In the morning I sat listening to the birds singing and made some recordings of the sounds before I packed up and continued down through the mountains. I spent a day resting in a hostel in the valley at the bottom of the road before taking the road to Caranavi. Honestly, there isn’t much difference between the standard of the ‘Death Road’ and the rest of the road to Caranavi. Both of them are terrible and gravel covered, passing through mountains. I thought that passing down the ‘Death Road’ would take me out of the Andes and that I would be on more level ground. But I was mistaken. The Andes gently get smaller and smaller for hundreds of kilometers yet. It was a long days ride to Caranavi and when I arrived, the city didn’t look nice at all. It basically looked like a huge truck stop. But I stayed there a day or so and it looked a lot better with a fresh pair of eyes after a nights sleep. The city is sat in the mountains, with wonderful views as you look out of the city. It was while taking a rest day here that I met a French couple who were also cycling into the Amazon. We decided to travel together for the next week as our routes will separate in a town called San Borja. They will head East to Trinidad and I will head north. But we can talk about that next week.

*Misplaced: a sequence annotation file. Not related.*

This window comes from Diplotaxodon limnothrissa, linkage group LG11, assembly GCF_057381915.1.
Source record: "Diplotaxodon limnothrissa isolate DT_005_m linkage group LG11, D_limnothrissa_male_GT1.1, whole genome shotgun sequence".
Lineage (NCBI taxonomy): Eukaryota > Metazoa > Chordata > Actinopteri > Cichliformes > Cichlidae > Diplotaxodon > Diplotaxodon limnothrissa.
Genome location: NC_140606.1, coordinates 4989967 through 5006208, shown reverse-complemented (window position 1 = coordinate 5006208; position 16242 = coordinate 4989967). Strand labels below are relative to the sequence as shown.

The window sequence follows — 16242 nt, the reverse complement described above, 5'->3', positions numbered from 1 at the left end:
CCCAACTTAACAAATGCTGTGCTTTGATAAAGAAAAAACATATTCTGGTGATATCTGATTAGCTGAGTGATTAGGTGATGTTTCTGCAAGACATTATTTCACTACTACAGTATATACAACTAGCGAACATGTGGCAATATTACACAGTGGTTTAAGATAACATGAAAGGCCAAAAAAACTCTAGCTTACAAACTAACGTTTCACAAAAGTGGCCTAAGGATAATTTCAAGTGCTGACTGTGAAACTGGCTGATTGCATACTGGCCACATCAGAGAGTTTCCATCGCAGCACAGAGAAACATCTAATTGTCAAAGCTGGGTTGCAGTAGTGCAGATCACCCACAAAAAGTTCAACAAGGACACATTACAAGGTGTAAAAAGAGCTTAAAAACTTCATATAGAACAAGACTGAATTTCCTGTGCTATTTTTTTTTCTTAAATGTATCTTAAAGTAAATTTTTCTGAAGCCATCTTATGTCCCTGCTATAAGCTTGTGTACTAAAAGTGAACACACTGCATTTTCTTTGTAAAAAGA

South America Blog Posts

Week 14 – Solo Bikepacking Bolivia. From La Paz to the Bolivian ‘Death Road’

I arrived in La Paz and took a few days to rest. I wanted to extend my visa, as it says 30 days. But the immigration office in La Paz told me that it is actually for 90 days because of my nationality. I am still not really convinced that it will go smoothly when I try to leave. Even if the visa is really 90 days, my passport stamp says 30, so a visa agent at the border could easily try to ask for a bribe. Hopefully this won’t happen though.

La Paz

La Paz isn’t the capital of Bolivia, even though most people think it is. But La Paz definitely feels like the capital. It’s a nice enough city in a beautiful valley surrounded by mountains. Because of this steep landscape, there are cable cars to take you to different areas of the city. There is a mixture of people wearing modern clothing and traditional clothing. As well as a ‘witch market’ to visit. The ‘witch market’ is a tourist area where they sell souvenirs but also have dried dead llamas hanging from the ceilings. It was nice to spend a few days in a big city, but it felt so strange after being out in the middle of nowhere for so long. I spent a few days relaxing in the city before heading off towards the ‘Death Road’.

My hardest day so far